Nazy Azima: I was almost sure that I would be in trouble but I thought that, I mean, in the end I decided to go because otherwise maybe my mother wouldn't be alive. That is the truth. According to her doctors, they told me that they had no hope that she would recover and then suddenly at the hospital they found that she had changed and she told them, 'do you know that my daughter is here?' I think it was very important. Before I entered the country she had been in a coma but when I entered Iran she was in ICU (intensive care unit) for the third time because she had an embolism in her lung and also in her leg, and her doctor told me that she could face a very difficult situation.
RFE/RL: Once you were in Iran, how did you cope with the stress of suddenly no longer being in control of your own fate?
Azima: I was with my mom, and many people, as well as her doctor, told me that my presence there was very good for her health and for her recovery. But there were bad sides, as I was feeling that I am constantly under (security) control. But maybe it was not like that, I don't know. But I had that feeling, especially during the first two or three months. And then I tried to convince myself that I can’t go on like this, so I tried to just ignore things. And I found that others -- my friends and others that I knew in Iran -- were doing the same thing. They felt that maybe they are under control but they ignored it and they continued their ordinary life.
RFE/RL: Now that you are out, has the experience left you somewhat traumatized?
Azima: I don't want to say yes, but I think I am. Because I don't want to give in, or give up. My time in Iran, as I told you, I had good times but also I had bad times. For example, I didn't write anything, or I didn't keep anything in written form because I was all the time thinking that maybe they would again come to my house and make a house search. You never know what could happen. So that is why maybe I am traumatized.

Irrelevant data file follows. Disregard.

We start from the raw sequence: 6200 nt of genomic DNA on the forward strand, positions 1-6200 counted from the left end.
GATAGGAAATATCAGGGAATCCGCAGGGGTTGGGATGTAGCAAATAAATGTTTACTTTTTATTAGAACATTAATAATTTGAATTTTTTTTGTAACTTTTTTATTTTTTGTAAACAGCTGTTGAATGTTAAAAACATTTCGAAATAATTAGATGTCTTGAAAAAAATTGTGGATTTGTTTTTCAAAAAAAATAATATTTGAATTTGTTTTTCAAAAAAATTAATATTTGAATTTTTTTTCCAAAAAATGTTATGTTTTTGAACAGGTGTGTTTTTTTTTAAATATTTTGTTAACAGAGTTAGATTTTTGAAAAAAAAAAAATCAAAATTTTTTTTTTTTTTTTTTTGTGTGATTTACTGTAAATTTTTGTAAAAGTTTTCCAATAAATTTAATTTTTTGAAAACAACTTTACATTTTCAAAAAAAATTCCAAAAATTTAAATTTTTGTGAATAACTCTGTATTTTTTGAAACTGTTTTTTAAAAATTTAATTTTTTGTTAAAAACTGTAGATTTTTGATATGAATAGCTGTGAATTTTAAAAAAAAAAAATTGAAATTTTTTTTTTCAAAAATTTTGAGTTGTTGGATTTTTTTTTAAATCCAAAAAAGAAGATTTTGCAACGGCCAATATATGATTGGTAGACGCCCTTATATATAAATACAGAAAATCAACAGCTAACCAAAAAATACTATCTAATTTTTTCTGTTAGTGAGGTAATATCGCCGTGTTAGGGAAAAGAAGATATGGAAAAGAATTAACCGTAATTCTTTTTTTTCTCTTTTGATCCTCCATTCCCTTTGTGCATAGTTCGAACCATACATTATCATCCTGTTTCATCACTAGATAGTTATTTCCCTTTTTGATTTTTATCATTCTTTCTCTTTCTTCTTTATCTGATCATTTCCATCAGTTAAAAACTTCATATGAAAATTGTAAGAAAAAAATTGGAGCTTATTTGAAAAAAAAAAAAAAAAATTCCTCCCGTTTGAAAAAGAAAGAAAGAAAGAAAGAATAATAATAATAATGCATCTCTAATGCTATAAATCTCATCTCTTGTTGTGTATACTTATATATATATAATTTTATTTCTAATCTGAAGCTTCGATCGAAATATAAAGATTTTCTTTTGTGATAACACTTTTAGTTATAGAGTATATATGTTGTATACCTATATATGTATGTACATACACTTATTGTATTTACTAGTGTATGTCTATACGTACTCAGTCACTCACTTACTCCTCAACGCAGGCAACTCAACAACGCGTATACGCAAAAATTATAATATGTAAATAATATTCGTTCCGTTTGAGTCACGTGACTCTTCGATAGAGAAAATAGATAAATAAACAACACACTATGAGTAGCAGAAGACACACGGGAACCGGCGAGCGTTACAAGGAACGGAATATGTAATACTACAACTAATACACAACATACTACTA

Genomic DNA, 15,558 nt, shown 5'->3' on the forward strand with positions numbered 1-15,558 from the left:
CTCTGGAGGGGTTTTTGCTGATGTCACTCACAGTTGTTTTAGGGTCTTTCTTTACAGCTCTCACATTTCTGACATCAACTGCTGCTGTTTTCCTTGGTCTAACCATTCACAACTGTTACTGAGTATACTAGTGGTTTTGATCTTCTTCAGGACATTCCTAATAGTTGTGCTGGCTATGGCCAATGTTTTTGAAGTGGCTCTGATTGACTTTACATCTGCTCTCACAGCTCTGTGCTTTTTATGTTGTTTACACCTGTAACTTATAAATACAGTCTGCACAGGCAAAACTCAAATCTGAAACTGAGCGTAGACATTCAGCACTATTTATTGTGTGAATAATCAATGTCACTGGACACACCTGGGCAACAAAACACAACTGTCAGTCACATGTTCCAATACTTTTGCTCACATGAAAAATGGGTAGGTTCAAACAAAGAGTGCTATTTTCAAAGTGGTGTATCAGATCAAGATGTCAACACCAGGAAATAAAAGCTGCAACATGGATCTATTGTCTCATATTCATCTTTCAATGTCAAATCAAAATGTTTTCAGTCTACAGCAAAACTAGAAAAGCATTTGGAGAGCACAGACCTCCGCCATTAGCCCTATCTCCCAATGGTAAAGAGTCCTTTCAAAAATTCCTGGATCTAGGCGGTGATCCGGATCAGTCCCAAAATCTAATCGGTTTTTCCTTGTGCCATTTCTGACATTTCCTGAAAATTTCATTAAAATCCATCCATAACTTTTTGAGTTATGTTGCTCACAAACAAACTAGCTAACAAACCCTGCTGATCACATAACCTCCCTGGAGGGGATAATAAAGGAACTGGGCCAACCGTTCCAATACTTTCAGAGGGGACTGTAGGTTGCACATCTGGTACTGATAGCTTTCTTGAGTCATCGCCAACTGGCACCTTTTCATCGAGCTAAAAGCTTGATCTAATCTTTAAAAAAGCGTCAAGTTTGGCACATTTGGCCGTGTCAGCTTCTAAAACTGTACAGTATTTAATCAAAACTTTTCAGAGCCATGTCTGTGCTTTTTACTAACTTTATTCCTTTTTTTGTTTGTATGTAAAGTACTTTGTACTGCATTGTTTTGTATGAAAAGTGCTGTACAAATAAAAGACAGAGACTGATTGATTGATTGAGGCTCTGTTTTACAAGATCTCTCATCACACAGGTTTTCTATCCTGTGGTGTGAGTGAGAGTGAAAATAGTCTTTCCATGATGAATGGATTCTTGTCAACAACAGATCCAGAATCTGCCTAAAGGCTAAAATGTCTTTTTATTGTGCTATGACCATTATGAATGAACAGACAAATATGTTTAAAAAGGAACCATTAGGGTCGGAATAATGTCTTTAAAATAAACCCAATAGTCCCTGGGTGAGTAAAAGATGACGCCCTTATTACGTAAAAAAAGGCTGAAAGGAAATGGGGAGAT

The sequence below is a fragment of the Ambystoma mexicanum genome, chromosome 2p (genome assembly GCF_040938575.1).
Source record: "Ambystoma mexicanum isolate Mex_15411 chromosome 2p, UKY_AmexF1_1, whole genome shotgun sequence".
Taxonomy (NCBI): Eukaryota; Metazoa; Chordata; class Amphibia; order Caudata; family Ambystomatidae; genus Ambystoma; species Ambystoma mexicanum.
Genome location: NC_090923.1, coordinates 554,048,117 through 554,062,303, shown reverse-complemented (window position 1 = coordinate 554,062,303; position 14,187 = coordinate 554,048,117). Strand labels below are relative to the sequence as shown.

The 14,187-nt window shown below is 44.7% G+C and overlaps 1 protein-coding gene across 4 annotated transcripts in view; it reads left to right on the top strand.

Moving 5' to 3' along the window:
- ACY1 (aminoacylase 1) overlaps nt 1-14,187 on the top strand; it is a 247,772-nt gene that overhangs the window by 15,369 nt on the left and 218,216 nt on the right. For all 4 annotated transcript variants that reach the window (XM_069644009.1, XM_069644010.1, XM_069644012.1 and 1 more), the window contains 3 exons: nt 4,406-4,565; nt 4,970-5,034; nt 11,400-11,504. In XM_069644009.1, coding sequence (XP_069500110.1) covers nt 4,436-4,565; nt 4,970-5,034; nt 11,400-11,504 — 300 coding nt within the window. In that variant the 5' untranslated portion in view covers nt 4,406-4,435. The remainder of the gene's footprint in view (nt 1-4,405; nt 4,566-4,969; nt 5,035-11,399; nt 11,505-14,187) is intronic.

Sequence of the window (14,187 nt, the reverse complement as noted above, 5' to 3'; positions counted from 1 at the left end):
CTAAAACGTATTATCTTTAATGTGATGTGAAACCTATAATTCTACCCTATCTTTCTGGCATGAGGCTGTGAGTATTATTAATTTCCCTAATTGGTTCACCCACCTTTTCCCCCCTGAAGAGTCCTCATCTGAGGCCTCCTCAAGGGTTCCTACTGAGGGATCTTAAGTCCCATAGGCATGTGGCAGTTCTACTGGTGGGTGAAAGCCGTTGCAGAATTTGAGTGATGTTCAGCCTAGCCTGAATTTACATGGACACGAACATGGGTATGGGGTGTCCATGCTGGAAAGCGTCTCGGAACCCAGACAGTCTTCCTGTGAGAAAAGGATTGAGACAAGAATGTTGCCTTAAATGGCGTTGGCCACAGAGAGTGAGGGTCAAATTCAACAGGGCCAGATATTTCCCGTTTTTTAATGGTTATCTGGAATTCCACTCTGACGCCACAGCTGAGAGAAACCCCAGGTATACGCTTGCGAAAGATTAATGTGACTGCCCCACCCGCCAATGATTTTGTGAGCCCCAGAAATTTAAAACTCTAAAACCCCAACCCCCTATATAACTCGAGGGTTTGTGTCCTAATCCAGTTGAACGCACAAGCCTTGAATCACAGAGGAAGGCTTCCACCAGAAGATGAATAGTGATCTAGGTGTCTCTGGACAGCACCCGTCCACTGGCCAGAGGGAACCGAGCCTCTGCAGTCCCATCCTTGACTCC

While two are freed, three other Americans are still being held or are missing in Iran. Read about their cases here.
VOICES THAT TEHRAN FEARS
By RFE/RL President Jeffrey Gedmin
From "The Washington Post," September 19
Our reporter Parnaz Azima finally made it out of Iran yesterday. Iranian authorities, who had blocked her exit from the country since January, returned her passport two weeks ago but then proceeded to create a series of bureaucratic obstacles that prevented her from returning to her family and colleagues. Azima, who has U.S. and Iranian dual citizenship, works for Radio Farda, the Persian-language broadcast service of Radio Free Europe/Radio Liberty, the congressionally funded broadcasters based in Prague.
Azima is one of Iran's best-known literary translators. She is famous for her translations of Ernest Hemingway's works. In January, she traveled to Tehran to visit her ailing 94-year-old mother and unwittingly became ensnared in a larger game being played by Iran's regime. Its aim is simple: to intimidate dissidents at home while pressuring the United States to refrain from supporting Iranian civil society.
Consider the way Tehran is attempting to put Radio Farda ("Farda" means tomorrow in Persian) in a bind. The Iranian government calls Farda a "counterrevolutionary radio station." In fact, Farda simply provides the Iranian people the news their government denies them. Our ratings remain high. The regime expends considerable effort trying to jam our signals and block access to our website. It's not hard to understand why.